Clare Demerse — April 29, 2011
Responding to Jack Layton's surge in the polls, Stephen Harper spent some time on Thursday going after the NDP's cap-and-trade plan, saying that it would add 10 cents a litre to the price Canadians pay at the pumps.
The Conservative estimate was based on analysis from University of Calgary economist Jack Mintz. While Dr. Mintz said at one point yesterday that he had his numbers mixed up, he has now stated that he thinks 10 cents a litre is the most accurate assessment of the impact of the NDP's cap-and-trade plan on consumers.
Unlike Dr. Mintz or Prime Minister Harper, I'm not an economist — so it's a bit intimidating to disagree with a world-class tax expert like Dr. Mintz. But based on the specifics of the NDP proposal, Pembina's analysis suggests a more accurate assessment of the impact on consumers would be a no higher than four cents a litre.
Here's an overview of the differences between the two estimates.
What the NDP is proposing
First, a quick overview of the NDP's plan: they want to put a cap-and-trade system in place in Canada as quickly as possible. Cap-and-trade is one form of carbon pricing, something that is broadly supported within Canadian industry. Under the NDP's proposal, the federal government would auction nearly a quarter of the emission allowances to companies from the start, with a minimum auction price of $45 per tonne. Each year they would auction more of the allowances, ramping up to auction 45 per cent of allowances by 2015, at an estimated price of $55 per tonne. The party estimates that this auction could raise $3.6 billon dollars in its first year of operation and $7.4 billion in 2015, with the vast majority of those dollars to be spent on green initiatives.
At those prices, you could easily estimate a cost at the pumps of 10 cents a litre (or more) if the system covered the greenhouse gas pollution caused by using gasoline. Indeed, that's what Dr. Mintz assumes in his analysis, which compares the NDP's proposal to an existing 10 cents a litre excise tax on gasoline.
But that's not what the NDP is proposing. Instead, the party plans to include only the emissions from producing a barrel of oil in Canada, not the emissions from burning it in our engines. Its platform says that the party's cap-and-trade system would cover "Canada's biggest polluters" — meaning our country's heavy industry sectors. That includes oil and gas companies, electricity producers, and the manufacturing sector, but it leaves out the emissions consumers create by driving or heating our homes.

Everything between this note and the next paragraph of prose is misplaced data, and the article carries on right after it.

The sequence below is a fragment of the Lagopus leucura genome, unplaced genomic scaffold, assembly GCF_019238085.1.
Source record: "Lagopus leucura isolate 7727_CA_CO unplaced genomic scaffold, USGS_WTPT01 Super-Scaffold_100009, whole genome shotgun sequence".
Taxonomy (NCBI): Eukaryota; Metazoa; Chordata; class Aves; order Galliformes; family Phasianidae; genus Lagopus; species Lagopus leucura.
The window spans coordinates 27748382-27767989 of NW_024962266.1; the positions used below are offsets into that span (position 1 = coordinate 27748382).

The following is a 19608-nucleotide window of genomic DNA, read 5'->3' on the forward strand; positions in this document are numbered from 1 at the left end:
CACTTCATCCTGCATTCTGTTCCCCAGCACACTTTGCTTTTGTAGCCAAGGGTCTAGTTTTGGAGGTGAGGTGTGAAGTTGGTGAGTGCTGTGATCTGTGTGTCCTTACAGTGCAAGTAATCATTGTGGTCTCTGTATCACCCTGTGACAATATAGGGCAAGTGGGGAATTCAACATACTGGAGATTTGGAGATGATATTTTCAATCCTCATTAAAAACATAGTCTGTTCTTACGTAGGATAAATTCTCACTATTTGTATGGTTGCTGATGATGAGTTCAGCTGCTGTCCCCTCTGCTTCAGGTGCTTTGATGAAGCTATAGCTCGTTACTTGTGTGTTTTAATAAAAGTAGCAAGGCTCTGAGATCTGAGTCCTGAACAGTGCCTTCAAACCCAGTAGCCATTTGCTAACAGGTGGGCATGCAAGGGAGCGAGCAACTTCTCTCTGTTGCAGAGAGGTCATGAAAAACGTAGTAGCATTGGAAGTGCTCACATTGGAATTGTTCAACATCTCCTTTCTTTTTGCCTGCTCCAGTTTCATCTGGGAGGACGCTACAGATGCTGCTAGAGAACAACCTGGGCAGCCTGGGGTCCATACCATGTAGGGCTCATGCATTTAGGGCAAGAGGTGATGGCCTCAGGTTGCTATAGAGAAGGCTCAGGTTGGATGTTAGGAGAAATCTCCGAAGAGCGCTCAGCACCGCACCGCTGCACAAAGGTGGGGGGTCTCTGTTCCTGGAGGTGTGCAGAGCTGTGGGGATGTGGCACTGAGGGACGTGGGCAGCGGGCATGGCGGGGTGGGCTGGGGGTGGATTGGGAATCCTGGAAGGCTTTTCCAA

Analysis by the U.S. National Energy Technology Laboratory indicates that more than three-quarters of the average "life cycle" greenhouse gas emissions from a barrel of oil come from consuming it, not from producing it in the first place. Because Layton's proposal leaves out those consumption emissions, the NDP's carbon price of $45 per tonne would mean a maximumprice increase of under five cents a litre in its first year.
But there's another wrinkle: companies producing oil in Canada don't get to set the price that consumers pay for their product. The price of oil is set on a global market, and any given company is a "price taker," not a price setter. So if governments impose an extra cost on oil production to help cut greenhouse gas pollution, the energy companies will likely have to absorb at least some of that new cost as the price of doing business.
Because energy companies in Canada probably wouldn't be able to pass on the full cost of carbon pricing to consumers, experts like the University of Alberta's Andrew Leach estimate that a more realistic assessment of the cost to consumers from the NDP proposal is in the range of four cents a litre. We agree.